This is a very interesting post on the future of eBay, by Brian Dear. He keys off a question I asked Louis Monier on stage Weds…
One of eBay’s main selling points for years has been: trust and safety. You’re gonna be fine if you buy or sell on eBay, even if the other person in the transaction is a total stranger halfway across the world. And that is true. Most of the time, things are fine. Fraud happens occasionally, but the vast majority of the time, even big transactions like computer and car sales go smoothy.
But now think 2005. Why might we need eBay less and less?
Consider craigslist with RSS, or, better yet, a notification service tied to RSS or email. “Notify me when a sofa with the following attributes and in the following price range and in the following general geographical area goes on sale.”
And maybe hours or days or weeks or months later, you get that notification, and your dream sofa is for sale, by someone you don’t know, but who lives nearby.
Why do I think it might be nearby? Consider for a moment how much PC/Internet household penetration there is now. And how much high-bandwidth penetration there is now. There’s a much better chance in 2005 that a whole lot of people who live in your own neighborhood or general vicinity will have stuff you want, and you certainly will have stuff they want, and both of you will have ways to find out about each others’ haves and wants. Does eBay’s trust and safety cushion still offer as much value in such a world?
6 thoughts on “But before I drift off to sleep…”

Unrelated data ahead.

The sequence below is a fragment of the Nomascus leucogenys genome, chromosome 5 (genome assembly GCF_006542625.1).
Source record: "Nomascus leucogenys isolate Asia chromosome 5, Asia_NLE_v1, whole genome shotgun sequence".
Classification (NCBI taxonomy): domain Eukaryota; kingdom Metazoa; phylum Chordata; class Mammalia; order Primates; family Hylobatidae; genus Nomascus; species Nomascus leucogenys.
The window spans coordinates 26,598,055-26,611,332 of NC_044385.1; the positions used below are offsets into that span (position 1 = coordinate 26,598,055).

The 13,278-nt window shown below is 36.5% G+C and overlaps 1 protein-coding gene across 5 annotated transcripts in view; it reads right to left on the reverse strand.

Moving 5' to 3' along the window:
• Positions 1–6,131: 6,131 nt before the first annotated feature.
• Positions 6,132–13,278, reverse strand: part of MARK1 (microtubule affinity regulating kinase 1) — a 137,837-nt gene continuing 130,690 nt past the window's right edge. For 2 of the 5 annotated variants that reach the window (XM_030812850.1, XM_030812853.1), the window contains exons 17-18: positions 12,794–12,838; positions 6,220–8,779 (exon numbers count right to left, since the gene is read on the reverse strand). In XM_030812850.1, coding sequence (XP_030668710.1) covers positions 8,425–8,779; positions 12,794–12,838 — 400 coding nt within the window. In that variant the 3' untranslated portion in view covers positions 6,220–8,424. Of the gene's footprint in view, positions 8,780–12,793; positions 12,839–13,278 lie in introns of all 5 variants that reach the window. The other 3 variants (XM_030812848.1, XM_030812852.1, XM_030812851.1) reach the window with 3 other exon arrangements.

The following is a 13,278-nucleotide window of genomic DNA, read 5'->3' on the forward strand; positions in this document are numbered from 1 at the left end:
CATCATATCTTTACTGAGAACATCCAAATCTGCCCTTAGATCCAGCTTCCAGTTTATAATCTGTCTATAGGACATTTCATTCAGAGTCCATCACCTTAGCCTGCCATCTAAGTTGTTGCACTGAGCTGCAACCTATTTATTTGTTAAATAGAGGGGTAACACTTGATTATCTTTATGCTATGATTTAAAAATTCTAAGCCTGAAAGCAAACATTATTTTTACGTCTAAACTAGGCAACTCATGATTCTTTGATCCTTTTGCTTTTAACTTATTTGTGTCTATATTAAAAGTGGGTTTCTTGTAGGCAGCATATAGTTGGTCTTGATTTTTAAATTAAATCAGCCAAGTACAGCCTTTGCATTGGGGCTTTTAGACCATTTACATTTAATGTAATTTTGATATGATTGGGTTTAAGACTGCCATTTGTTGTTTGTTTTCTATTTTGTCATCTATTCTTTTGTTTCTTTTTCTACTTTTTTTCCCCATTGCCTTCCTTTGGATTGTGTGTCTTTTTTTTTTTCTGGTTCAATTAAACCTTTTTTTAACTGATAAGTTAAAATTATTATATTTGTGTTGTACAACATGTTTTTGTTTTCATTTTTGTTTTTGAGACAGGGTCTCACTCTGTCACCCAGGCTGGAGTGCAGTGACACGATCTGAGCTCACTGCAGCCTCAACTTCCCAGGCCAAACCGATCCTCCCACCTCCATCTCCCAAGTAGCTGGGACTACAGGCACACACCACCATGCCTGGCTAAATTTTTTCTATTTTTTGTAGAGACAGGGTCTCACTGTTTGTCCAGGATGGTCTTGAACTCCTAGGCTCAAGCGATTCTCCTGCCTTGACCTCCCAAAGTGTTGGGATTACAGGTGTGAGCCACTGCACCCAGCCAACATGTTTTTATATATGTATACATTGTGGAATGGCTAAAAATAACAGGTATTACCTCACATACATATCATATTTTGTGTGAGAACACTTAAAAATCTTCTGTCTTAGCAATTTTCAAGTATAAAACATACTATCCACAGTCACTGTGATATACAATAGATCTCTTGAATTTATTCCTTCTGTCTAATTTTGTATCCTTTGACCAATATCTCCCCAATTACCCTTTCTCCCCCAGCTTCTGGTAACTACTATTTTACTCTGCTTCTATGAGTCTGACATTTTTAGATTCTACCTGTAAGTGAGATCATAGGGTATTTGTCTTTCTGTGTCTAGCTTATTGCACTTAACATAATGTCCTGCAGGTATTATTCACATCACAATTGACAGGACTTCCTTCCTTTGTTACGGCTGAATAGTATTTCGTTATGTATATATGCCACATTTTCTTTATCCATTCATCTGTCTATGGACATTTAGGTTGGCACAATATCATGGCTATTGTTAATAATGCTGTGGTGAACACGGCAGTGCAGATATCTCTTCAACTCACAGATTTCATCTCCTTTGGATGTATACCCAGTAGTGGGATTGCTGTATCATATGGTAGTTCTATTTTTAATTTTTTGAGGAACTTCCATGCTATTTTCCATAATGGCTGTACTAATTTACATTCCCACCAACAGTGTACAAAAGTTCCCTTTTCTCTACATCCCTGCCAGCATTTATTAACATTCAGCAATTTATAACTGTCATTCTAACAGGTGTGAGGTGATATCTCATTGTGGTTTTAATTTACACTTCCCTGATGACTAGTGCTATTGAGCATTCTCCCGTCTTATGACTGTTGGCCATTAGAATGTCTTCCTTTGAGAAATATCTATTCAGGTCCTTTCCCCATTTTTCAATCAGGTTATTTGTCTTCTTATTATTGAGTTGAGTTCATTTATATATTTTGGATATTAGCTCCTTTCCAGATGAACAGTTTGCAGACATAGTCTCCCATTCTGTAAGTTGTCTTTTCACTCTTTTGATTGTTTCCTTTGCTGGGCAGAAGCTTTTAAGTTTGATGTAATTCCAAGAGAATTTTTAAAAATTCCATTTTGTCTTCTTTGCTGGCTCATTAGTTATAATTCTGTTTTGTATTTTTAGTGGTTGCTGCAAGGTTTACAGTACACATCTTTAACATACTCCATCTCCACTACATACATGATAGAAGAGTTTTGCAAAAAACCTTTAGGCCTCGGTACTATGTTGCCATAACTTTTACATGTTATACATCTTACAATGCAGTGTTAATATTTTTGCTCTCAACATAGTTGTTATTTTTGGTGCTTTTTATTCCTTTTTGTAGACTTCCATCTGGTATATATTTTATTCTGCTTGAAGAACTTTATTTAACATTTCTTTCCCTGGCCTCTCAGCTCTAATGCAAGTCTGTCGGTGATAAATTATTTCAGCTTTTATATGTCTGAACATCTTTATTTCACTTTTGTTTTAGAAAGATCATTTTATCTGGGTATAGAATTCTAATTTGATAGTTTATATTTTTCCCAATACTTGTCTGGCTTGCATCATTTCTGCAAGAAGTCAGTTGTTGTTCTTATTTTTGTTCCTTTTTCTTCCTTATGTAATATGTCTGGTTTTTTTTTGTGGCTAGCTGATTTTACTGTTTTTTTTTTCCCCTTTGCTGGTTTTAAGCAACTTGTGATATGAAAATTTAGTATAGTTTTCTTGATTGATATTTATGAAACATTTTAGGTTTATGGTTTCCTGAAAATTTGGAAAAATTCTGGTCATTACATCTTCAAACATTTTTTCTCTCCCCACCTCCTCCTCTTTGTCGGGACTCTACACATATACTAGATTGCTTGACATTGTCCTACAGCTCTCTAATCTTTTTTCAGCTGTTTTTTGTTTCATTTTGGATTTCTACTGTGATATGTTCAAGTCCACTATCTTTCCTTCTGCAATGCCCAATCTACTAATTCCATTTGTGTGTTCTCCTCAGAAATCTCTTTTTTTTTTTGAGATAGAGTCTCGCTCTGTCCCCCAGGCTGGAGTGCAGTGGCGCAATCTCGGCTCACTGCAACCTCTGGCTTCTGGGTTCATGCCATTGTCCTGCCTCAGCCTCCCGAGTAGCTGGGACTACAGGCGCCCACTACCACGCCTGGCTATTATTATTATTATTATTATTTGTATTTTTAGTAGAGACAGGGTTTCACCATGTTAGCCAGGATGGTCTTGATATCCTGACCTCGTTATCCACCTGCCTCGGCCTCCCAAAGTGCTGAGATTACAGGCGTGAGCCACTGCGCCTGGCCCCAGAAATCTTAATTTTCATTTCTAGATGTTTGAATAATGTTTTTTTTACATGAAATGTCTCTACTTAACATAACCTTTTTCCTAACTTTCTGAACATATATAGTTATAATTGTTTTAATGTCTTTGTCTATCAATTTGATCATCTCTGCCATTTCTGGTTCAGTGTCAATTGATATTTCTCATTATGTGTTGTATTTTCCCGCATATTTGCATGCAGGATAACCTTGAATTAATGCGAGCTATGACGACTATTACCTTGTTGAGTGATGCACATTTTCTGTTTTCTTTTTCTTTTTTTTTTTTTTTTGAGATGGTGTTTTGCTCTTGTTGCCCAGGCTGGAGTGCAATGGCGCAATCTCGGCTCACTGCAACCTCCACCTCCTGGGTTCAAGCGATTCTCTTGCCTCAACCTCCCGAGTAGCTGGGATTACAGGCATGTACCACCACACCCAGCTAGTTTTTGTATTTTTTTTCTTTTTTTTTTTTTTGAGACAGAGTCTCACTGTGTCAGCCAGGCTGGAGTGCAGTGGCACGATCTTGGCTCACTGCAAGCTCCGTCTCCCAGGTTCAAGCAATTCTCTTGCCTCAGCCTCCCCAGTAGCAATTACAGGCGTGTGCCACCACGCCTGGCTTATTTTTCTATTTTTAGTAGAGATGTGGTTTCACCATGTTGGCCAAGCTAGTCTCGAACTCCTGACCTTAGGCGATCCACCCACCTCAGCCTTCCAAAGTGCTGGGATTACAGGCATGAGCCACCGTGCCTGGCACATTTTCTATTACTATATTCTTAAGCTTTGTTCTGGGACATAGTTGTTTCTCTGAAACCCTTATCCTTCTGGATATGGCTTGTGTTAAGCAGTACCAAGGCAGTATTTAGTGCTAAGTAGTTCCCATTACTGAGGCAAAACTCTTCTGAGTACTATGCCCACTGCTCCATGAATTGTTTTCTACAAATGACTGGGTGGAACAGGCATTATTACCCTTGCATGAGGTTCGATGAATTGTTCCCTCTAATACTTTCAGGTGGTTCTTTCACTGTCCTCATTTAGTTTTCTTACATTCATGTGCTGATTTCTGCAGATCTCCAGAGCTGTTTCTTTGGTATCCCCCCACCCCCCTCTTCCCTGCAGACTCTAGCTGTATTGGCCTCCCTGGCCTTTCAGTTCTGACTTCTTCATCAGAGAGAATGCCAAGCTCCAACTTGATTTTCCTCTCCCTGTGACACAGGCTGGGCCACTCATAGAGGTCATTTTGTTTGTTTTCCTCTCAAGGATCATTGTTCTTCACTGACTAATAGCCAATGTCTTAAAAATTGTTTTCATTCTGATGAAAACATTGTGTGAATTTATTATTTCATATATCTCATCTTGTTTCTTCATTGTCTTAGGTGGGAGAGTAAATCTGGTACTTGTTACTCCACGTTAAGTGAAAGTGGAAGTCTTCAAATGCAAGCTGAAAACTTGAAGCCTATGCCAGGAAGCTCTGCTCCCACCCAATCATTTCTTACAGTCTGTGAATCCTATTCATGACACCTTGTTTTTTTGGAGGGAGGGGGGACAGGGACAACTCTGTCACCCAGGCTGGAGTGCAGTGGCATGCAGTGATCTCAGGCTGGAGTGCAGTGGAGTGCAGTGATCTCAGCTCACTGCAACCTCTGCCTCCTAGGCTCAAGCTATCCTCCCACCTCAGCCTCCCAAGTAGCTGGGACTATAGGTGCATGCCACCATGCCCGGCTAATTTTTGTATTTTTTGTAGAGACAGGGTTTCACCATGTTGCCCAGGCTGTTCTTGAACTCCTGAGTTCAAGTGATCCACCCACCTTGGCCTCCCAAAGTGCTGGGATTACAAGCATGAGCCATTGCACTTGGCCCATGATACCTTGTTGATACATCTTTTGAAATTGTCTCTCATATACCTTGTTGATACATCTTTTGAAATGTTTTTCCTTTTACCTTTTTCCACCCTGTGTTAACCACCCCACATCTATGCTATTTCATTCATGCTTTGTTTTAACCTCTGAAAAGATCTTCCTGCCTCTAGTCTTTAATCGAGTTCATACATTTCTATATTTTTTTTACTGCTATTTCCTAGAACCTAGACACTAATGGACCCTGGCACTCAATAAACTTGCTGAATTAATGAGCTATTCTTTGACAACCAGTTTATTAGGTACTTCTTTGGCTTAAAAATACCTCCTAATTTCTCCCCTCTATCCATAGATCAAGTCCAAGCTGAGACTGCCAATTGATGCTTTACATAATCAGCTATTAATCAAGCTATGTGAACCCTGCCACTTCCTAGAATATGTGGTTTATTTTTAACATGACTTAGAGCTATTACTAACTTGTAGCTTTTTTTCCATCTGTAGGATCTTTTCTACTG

The issue is spam/trust in most open systems. You cannot have the proposed system be viable (on a large scale anyway) without an intermediary that manages the spam/trust issues through reputation, for example. If you built such an open system, then someone would pounce on the opportunity to act as a filter to solve trust issues, and then that intermediary would have incentives and opportunity to extract the same rents that eBay does now.
How trust relationships can evolve, and move beyond the closed systems is also well analysed in an article on Ftrain.com, which brings the Semantic Web into the picture.
It’s easy for Feedster to support these two commenters. We’re a new sort of intermediary that uses [lightweight] semantics to aggregate very precise and timely offers for jobs, couches, etc. jobs.feedster.com is the first of many examples in which we’ll do just that.
On the precision side, if you want a software-related job in the eBay ecology and don’t really care where, try this. We’re only getting few so far when the search is this precise, but it’s growing quick.
On the other hand, if you take a look at a broader slice, like all accounting jobs in Seattle, the posting volume is already healthy.
Right, but isn’t it relatively easy to spam those listings? People may not do that now, and you may have a healthy set of listings, but what it is in the end is a kind of (gasp!) semantic web. That’s useful and leads into a discussion of why not have a semantic web. Search engines could create one by virtue of their market power, but perhaps they don’t because of the spam problem.
Brian misses a fundamental benefit of eBay — ability to trade across geographies and across the world. What happens when you cannot inspect the item? eBay’s right — trust, safety and the feedback system are still required in a global marketplace. And I think eBay delivers such availability notices to customers today…
…and what about impulse buying, where I don’t know that I want something until I happened to be somewhere where stuff is sold and see a good deal. Because eBay is a destination, I know that when I go there, there’ll be stuff that I might or might not be interested in. This as opposed to simple “request stuff I need” model, which is questionnable how many people purely ascribe to. Most do both type of buying.